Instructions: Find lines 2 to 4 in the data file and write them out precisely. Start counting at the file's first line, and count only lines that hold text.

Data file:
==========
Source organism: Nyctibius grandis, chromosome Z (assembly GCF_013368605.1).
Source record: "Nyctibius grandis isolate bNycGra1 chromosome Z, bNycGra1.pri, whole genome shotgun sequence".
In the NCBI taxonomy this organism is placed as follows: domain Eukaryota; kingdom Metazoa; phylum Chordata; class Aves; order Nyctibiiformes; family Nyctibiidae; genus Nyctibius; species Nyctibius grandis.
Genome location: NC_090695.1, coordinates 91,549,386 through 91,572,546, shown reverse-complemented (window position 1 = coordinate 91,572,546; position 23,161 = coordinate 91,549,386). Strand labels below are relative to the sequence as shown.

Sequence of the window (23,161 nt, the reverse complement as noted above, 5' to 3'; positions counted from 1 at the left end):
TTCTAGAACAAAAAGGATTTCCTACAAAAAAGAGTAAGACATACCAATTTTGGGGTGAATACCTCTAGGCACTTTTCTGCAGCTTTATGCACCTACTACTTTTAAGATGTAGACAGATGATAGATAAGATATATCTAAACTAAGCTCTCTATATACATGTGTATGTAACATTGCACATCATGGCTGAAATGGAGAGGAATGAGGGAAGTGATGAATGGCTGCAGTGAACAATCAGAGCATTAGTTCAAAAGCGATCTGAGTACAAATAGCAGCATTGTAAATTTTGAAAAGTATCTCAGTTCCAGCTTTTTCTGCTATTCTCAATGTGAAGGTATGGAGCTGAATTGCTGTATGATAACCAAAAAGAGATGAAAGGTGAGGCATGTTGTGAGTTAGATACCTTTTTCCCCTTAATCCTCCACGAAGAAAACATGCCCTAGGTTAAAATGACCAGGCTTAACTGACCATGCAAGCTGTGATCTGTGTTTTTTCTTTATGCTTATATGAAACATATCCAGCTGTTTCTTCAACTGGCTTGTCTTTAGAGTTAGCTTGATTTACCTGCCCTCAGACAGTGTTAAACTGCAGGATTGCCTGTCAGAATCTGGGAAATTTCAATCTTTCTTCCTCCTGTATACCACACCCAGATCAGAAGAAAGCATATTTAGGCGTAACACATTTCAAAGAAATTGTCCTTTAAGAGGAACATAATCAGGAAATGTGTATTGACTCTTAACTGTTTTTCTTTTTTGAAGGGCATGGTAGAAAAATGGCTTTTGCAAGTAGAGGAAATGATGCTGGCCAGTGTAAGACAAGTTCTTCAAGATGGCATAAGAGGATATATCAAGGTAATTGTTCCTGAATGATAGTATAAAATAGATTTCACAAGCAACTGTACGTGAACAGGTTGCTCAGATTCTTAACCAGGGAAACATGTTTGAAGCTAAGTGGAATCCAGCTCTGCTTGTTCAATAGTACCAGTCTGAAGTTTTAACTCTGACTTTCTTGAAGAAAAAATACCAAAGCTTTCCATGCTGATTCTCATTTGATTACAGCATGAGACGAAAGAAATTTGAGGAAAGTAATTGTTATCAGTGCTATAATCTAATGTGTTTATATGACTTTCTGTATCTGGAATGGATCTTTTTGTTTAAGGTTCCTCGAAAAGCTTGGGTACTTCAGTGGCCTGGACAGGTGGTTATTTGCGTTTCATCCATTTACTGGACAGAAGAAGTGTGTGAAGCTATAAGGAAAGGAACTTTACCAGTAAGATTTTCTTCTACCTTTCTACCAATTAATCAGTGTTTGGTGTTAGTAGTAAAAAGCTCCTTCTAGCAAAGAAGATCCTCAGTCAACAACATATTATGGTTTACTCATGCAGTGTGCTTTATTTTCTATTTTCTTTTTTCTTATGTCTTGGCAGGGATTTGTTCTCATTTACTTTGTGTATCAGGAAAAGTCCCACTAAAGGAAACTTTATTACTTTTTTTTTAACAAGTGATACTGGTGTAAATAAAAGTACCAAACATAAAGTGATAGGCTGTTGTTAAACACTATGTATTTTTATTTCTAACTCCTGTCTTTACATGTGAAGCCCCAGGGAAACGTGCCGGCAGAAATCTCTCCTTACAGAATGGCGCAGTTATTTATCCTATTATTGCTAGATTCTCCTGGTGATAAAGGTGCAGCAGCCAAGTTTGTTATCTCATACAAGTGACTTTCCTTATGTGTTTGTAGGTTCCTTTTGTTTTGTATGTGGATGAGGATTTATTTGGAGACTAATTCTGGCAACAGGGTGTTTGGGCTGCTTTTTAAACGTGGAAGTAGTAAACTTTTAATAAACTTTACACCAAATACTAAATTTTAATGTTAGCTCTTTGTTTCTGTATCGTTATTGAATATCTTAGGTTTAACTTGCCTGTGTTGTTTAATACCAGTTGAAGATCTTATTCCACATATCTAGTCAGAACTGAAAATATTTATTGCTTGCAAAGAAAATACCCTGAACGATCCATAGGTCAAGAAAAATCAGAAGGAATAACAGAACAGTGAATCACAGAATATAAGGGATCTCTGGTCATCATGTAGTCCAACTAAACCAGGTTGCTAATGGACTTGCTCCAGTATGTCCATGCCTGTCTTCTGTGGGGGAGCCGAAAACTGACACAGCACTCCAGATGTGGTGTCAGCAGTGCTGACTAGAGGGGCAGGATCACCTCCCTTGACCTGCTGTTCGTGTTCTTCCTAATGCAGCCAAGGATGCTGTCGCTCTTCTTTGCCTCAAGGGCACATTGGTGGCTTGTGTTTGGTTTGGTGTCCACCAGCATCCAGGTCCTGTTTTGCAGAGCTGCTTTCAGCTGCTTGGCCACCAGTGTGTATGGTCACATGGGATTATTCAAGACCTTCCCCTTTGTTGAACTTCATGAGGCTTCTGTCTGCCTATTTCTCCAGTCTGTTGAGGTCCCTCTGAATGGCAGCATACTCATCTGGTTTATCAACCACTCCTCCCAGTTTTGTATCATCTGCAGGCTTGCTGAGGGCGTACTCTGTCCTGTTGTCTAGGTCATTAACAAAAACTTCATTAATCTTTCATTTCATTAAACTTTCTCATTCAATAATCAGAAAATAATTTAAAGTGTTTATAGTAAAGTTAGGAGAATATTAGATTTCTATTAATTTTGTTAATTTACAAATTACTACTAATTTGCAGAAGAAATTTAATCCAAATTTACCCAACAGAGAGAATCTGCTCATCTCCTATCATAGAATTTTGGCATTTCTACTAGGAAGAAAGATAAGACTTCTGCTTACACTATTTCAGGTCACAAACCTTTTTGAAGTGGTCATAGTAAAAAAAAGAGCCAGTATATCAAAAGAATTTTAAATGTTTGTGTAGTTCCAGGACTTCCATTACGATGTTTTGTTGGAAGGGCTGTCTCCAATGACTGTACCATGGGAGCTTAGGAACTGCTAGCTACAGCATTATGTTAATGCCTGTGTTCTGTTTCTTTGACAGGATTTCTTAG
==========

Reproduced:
Source record: "Nyctibius grandis isolate bNycGra1 chromosome Z, bNycGra1.pri, whole genome shotgun sequence".
In the NCBI taxonomy this organism is placed as follows: domain Eukaryota; kingdom Metazoa; phylum Chordata; class Aves; order Nyctibiiformes; family Nyctibiidae; genus Nyctibius; species Nyctibius grandis.
Genome location: NC_090695.1, coordinates 91,549,386 through 91,572,546, shown reverse-complemented (window position 1 = coordinate 91,572,546; position 23,161 = coordinate 91,549,386). Strand labels below are relative to the sequence as shown.